Jeffrey Kuhner of the Washington Times, who is writing a book about the Croatian-Serbian conflict, describes how the International Criminal Tribunal for the former Yugoslavia (the ICTY) is reconsidering its indictment against the former Croatian general who liberated territory annexed by Serbian rebels loyal to Slobadan Milosevic. In doing so, he delivers his own indictment against the ICTY and, I would argue, against modern war crimes tribunals in general.
General Ante Gotovina was indicted for “command responsibility” over a 1995 military campaign known as “Operation Storm.” This operation was supported by the Clinton administration because, if successful, it was expected to avert ethnic cleansing on the part of the Serbs and to put an end to the territorial aspirations of Milosevic. The operation was successful. However, in its aftermath hundreds of civilians were murdered and much property was destroyed. According to Kuhner, though, nearly all of the criminal actions were undertaken either by Serbs or by returning civilians and roving Croatian paramilitaries seeking revenge — not by the Croatian army. And, again according to Kuhner, to the extent that Croatian soldiers did commit isolated atrocities, Gen. Gotovina had them tried by military tribunals and sentenced to prison terms. The ICTY apparently has finally reached the same conclusions as Kuhner regarding this matter, and is reportedly on the verge of dropping the charges.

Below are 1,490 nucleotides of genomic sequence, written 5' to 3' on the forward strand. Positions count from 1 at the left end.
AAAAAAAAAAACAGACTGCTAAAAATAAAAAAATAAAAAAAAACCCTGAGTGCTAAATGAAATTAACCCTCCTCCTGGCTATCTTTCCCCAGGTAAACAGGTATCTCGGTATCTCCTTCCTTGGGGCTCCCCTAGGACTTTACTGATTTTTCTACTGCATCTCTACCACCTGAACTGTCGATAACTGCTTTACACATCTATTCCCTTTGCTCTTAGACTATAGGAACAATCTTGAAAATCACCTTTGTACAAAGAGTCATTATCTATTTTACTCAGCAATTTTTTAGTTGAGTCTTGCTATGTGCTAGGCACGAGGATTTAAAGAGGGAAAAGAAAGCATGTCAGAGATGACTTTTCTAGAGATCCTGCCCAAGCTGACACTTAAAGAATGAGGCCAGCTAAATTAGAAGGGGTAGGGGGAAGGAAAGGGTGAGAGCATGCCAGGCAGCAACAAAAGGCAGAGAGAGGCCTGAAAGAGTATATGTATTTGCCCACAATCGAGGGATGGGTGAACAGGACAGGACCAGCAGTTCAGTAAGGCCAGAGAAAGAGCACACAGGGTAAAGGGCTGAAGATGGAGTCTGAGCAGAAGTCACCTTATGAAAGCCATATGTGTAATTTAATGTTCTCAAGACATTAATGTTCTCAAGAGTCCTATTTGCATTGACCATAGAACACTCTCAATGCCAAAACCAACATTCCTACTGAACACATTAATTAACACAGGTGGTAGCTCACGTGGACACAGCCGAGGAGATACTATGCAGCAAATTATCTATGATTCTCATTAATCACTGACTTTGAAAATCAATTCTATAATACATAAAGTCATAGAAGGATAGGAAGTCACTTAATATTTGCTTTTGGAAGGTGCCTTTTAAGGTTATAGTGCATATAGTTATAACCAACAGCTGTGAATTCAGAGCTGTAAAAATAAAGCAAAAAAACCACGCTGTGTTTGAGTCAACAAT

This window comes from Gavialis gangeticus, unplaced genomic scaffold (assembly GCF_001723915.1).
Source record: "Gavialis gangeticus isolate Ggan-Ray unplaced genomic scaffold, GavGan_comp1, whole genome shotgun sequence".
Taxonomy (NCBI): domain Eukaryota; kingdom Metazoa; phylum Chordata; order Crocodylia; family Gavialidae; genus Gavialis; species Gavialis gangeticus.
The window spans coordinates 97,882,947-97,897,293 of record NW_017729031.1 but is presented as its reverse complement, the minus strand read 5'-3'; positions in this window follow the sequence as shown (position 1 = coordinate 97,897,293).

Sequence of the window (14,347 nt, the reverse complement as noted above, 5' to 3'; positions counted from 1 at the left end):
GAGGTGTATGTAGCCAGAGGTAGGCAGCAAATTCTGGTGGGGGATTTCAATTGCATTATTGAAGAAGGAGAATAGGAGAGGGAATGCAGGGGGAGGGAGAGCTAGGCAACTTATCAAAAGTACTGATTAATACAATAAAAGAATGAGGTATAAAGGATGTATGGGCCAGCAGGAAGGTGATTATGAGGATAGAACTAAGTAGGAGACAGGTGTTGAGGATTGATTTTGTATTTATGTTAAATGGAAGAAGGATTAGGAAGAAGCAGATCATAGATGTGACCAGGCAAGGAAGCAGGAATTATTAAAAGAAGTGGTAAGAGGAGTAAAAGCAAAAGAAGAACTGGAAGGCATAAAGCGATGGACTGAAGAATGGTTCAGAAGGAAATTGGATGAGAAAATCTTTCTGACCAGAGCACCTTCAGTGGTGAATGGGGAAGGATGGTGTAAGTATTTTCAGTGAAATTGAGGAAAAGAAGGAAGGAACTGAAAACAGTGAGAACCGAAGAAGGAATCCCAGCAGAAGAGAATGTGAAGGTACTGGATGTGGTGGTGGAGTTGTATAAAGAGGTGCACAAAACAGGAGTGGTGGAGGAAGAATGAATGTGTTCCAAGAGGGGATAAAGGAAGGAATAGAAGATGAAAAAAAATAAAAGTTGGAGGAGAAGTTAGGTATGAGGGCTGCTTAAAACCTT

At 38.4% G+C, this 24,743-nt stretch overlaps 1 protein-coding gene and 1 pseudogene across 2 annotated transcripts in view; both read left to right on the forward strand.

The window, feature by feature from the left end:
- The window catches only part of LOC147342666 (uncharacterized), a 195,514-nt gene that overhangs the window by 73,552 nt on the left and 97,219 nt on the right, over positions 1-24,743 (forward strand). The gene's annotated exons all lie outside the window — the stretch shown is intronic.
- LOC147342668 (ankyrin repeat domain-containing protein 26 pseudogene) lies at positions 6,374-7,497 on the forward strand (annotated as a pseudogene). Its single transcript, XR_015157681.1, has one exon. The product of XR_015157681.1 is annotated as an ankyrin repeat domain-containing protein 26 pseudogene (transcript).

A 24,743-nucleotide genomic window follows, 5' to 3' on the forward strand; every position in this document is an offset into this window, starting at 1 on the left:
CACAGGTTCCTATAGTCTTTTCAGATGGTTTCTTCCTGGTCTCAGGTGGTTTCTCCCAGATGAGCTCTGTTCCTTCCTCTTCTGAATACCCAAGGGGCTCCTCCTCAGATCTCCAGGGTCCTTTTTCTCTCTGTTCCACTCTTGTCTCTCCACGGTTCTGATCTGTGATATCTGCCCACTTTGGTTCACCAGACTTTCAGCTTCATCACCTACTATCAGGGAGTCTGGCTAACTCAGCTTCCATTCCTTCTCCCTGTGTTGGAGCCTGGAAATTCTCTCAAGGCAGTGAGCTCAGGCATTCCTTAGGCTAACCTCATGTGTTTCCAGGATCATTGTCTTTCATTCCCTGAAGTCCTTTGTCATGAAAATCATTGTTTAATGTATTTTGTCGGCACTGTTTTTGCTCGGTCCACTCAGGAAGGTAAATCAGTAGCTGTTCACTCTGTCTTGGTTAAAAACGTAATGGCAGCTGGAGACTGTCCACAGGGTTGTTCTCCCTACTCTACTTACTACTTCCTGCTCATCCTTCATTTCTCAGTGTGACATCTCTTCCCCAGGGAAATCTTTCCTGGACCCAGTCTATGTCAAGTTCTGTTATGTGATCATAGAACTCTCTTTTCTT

But why was the indictment rendered in the first place? Kuhner argues that it was poliltically motivated — the chief prosecutor had been accused of bias against Serbs and needed to indict a high level Croatian in order to demonstrate her balance. Gen. Gotovina, says Kuhner, was the victim.
If so, this would be consistent with my understanding (based on my admittedly limited involvement with the ICTY) of how things typically proceed at the Hague. These courts are not primarily concerned with individual justice. Rather, their concern is with appearing to be politically even-handed, probably in order to maintain political viability and so increase their acceptance and ultimately their jurisdiction. This would be unacceptable even in an international environment where politics were not wildly skewed against our interests and our norms. In the international environment that exists today, so clearly on display during the run-up to the war in Iraq and in all things relating to Israel, the U.S. would be crazy to become a party to this sort of “justice.”
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